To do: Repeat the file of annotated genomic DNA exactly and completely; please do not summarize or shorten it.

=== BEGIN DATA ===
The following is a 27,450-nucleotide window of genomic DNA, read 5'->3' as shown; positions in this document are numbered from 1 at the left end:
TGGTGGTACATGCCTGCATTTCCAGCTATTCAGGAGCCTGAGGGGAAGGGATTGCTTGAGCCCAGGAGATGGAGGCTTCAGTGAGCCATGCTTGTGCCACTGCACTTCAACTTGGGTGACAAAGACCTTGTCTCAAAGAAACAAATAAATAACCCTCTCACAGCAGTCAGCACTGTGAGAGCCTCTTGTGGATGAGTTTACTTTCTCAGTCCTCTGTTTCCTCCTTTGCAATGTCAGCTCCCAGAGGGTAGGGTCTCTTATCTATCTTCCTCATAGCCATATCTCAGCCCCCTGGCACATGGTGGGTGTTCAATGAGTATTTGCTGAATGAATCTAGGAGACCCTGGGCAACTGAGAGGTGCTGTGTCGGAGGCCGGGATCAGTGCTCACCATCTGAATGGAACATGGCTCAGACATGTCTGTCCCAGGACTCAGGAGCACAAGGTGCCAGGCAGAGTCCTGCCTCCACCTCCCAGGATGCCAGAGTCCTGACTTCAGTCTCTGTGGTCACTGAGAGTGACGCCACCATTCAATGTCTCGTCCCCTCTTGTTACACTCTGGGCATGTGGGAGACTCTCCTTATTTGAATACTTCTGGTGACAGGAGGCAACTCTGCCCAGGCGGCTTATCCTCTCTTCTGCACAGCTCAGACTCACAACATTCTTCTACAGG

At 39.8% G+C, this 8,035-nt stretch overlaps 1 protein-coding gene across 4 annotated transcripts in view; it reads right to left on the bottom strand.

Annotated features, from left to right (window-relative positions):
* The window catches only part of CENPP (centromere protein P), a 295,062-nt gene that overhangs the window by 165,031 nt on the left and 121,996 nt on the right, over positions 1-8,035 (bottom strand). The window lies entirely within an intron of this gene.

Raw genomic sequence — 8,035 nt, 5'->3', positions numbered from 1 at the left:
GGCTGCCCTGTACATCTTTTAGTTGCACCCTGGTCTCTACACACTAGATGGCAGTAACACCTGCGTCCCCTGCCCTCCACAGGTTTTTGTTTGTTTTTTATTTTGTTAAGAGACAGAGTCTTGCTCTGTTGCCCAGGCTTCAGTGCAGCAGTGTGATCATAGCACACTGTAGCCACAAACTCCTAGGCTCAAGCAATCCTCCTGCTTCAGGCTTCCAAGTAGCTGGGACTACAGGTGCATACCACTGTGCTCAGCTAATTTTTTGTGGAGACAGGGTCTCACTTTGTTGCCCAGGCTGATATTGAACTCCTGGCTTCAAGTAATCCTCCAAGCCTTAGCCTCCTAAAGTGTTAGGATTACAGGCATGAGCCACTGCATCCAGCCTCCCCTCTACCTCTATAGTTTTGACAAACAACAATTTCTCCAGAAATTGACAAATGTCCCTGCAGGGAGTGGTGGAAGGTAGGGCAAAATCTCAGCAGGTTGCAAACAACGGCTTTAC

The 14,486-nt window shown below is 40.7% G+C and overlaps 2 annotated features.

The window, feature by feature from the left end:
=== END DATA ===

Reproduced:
The following is a 27,450-nucleotide window of genomic DNA, read 5'->3' as shown; positions in this document are numbered from 1 at the left end:
TGGTGGTACATGCCTGCATTTCCAGCTATTCAGGAGCCTGAGGGGAAGGGATTGCTTGAGCCCAGGAGATGGAGGCTTCAGTGAGCCATGCTTGTGCCACTGCACTTCAACTTGGGTGACAAAGACCTTGTCTCAAAGAAACAAATAAATAACCCTCTCACAGCAGTCAGCACTGTGAGAGCCTCTTGTGGATGAGTTTACTTTCTCAGTCCTCTGTTTCCTCCTTTGCAATGTCAGCTCCCAGAGGGTAGGGTCTCTTATCTATCTTCCTCATAGCCATATCTCAGCCCCCTGGCACATGGTGGGTGTTCAATGAGTATTTGCTGAATGAATCTAGGAGACCCTGGGCAACTGAGAGGTGCTGTGTCGGAGGCCGGGATCAGTGCTCACCATCTGAATGGAACATGGCTCAGACATGTCTGTCCCAGGACTCAGGAGCACAAGGTGCCAGGCAGAGTCCTGCCTCCACCTCCCAGGATGCCAGAGTCCTGACTTCAGTCTCTGTGGTCACTGAGAGTGACGCCACCATTCAATGTCTCGTCCCCTCTTGTTACACTCTGGGCATGTGGGAGACTCTCCTTATTTGAATACTTCTGGTGACAGGAGGCAACTCTGCCCAGGCGGCTTATCCTCTCTTCTGCACAGCTCAGACTCACAACATTCTTCTACAGG

At 39.8% G+C, this 8,035-nt stretch overlaps 1 protein-coding gene across 4 annotated transcripts in view; it reads right to left on the bottom strand.

Annotated features, from left to right (window-relative positions):
* The window catches only part of CENPP (centromere protein P), a 295,062-nt gene that overhangs the window by 165,031 nt on the left and 121,996 nt on the right, over positions 1-8,035 (bottom strand). The window lies entirely within an intron of this gene.

Raw genomic sequence — 8,035 nt, 5'->3', positions numbered from 1 at the left:
GGCTGCCCTGTACATCTTTTAGTTGCACCCTGGTCTCTACACACTAGATGGCAGTAACACCTGCGTCCCCTGCCCTCCACAGGTTTTTGTTTGTTTTTTATTTTGTTAAGAGACAGAGTCTTGCTCTGTTGCCCAGGCTTCAGTGCAGCAGTGTGATCATAGCACACTGTAGCCACAAACTCCTAGGCTCAAGCAATCCTCCTGCTTCAGGCTTCCAAGTAGCTGGGACTACAGGTGCATACCACTGTGCTCAGCTAATTTTTTGTGGAGACAGGGTCTCACTTTGTTGCCCAGGCTGATATTGAACTCCTGGCTTCAAGTAATCCTCCAAGCCTTAGCCTCCTAAAGTGTTAGGATTACAGGCATGAGCCACTGCATCCAGCCTCCCCTCTACCTCTATAGTTTTGACAAACAACAATTTCTCCAGAAATTGACAAATGTCCCTGCAGGGAGTGGTGGAAGGTAGGGCAAAATCTCAGCAGGTTGCAAACAACGGCTTTAC

The 14,486-nt window shown below is 40.7% G+C and overlaps 2 annotated features.

The window, feature by feature from the left end: